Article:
Extract from Letter to J.N.
The text of the following extract has been altered only minimally, but the notes have been greatly expanded beyond those of the original.
You write, “Watching a documentary on a tribe of Amazon Indians, I found that their life was as ordered as any modern man’s… their day seemed as regimented as an office worker’s.”
You reached this conclusion on the basis of one documentary that you watched. I would say you were a bit hasty. I can’t comment on that particular tribe because I know nothing about it. You didn’t even say what tribe it was.
I wouldn’t necessarily say that the life of every primitive people is less regimented than ours is. Among the Aino (a sedentary hunting-and-gathering people who formerly occupied part of Japan), ritual obligations were so elaborate and pervasive that they imposed a heavy psychological burden, often leading to serious disorders.
But unquestionably many primitive societies were far less regimented than ours is. Regarding the African Pygmies, see Colin Turnbull’s books on that subject, or Louis Sarno’s Song from the Forest. One who lived among the North American Indians early in the 19th century wrote that they consisted of “individuals who had been educated to prefer almost any sacrifice to that of personal liberty.… The Indians individually acknowledge no superior, nor are they subordinate to any government…. [I]n general, the warriors while in their villages are unyielding, exceedingly tenacious of their freedom, and live together in a state of equality, closely approximated to natural rights… [A]lthough [their governments] somewhat resemble the democratic form, still a majority cannot bind a minority to a compliance with any acts of its own.”
Of course, you have to understand that prior to the modern era freedom was not conceived, as it often is today, as the freedom to just fritter away one’s time in aimless, hedonistic pursuits. It was taken for granted that survival required effort and self-discipline. But there is a world of difference between the discipline that a small band of people imposes on itself in order to meet practical necessities, and discipline that is imposed from the outside by large organizations.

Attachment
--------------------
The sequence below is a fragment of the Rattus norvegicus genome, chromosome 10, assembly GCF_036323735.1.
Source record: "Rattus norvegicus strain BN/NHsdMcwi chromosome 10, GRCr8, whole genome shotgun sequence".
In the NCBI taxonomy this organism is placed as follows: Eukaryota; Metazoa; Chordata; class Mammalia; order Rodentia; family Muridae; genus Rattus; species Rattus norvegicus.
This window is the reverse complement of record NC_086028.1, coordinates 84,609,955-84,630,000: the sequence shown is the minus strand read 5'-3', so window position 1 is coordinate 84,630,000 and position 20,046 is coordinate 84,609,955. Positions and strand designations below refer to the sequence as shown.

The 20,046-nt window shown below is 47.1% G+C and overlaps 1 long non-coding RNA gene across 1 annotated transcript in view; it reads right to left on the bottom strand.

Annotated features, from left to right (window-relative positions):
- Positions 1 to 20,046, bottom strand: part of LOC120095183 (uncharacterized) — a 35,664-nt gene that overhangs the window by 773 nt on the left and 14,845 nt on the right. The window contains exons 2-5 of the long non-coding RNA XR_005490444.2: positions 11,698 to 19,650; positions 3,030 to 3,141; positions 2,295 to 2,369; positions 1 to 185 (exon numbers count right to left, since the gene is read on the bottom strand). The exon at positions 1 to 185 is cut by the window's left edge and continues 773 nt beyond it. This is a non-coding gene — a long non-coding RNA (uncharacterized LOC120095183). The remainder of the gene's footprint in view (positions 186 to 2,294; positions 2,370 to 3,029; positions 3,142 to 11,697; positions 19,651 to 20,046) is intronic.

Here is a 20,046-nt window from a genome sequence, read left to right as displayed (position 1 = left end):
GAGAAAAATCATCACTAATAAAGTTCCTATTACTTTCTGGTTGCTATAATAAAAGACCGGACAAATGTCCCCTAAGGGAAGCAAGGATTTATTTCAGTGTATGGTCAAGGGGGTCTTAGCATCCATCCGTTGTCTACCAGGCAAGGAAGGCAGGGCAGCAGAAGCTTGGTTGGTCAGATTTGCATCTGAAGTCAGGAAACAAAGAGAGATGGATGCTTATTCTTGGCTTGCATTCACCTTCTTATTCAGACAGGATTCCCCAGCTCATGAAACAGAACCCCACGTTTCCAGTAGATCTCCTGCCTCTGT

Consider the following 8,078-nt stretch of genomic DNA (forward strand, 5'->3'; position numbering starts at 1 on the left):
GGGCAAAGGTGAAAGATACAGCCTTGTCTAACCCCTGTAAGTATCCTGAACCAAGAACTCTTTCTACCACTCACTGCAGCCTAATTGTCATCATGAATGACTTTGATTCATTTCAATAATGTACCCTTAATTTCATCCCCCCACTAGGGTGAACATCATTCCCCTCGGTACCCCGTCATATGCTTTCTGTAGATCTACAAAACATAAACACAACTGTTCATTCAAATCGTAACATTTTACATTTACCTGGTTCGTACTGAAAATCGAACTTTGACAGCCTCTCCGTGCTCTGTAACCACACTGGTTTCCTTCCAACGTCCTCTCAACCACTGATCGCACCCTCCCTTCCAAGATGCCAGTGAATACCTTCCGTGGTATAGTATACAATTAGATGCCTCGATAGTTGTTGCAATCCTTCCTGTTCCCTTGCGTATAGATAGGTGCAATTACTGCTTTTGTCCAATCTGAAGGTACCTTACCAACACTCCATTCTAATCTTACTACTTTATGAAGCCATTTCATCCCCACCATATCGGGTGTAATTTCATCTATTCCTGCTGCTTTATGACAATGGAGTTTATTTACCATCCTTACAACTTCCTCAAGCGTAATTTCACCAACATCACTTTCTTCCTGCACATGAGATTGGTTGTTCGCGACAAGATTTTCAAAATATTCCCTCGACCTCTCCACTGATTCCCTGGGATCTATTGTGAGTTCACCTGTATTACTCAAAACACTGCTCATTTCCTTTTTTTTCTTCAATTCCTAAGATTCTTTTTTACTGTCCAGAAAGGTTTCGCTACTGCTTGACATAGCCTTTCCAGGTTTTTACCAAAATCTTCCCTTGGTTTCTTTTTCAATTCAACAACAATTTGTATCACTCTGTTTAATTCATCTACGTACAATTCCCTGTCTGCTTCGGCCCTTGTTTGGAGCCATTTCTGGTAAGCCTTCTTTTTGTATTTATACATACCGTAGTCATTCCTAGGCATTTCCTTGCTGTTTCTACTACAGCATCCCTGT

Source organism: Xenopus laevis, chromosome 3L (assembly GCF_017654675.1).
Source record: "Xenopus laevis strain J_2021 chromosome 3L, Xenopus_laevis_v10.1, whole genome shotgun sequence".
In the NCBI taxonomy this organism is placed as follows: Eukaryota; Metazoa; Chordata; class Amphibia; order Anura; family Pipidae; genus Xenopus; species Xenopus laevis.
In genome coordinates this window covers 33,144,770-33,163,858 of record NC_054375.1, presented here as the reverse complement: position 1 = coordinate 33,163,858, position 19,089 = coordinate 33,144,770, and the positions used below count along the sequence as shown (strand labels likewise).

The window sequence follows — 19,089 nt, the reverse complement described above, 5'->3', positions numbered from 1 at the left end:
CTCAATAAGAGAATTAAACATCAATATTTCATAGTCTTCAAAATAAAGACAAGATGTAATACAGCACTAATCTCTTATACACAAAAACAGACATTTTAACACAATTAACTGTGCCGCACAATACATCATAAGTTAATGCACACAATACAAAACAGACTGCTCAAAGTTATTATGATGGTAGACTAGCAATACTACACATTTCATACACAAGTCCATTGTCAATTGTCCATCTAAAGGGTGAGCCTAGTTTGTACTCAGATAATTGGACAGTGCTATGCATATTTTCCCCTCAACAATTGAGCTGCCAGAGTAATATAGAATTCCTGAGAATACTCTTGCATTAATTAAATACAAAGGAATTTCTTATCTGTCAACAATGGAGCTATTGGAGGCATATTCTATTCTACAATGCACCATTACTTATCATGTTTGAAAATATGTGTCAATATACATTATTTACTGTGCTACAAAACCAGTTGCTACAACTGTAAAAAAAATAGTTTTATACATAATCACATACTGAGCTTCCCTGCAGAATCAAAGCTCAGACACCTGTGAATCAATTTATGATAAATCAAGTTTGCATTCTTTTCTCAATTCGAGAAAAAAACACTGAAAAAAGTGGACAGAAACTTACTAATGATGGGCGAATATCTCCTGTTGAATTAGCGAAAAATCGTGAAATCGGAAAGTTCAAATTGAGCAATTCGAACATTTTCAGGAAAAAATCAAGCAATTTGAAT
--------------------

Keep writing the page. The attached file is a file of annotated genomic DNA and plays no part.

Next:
You write, “High infant-and child-mortality must affect women in these cultures with a level of angst about their children and their own lives that we can’t imagine.”
This is a good point. The anarcho-primitivists find it convenient to overlook the high infant-and child-mortality rate (typically around 50%) of most preindustrial societies, including Western society up to the 18th century. The basic answer to this is simply that you can’t have it both ways: If you want to escape the evils of industrial society, then you have to pay a price for it. However, it’s likely that the high infant-mortality rate was necessary to preserve the health of the species. Today, weak and sickly babies survive to pass on their defective genes.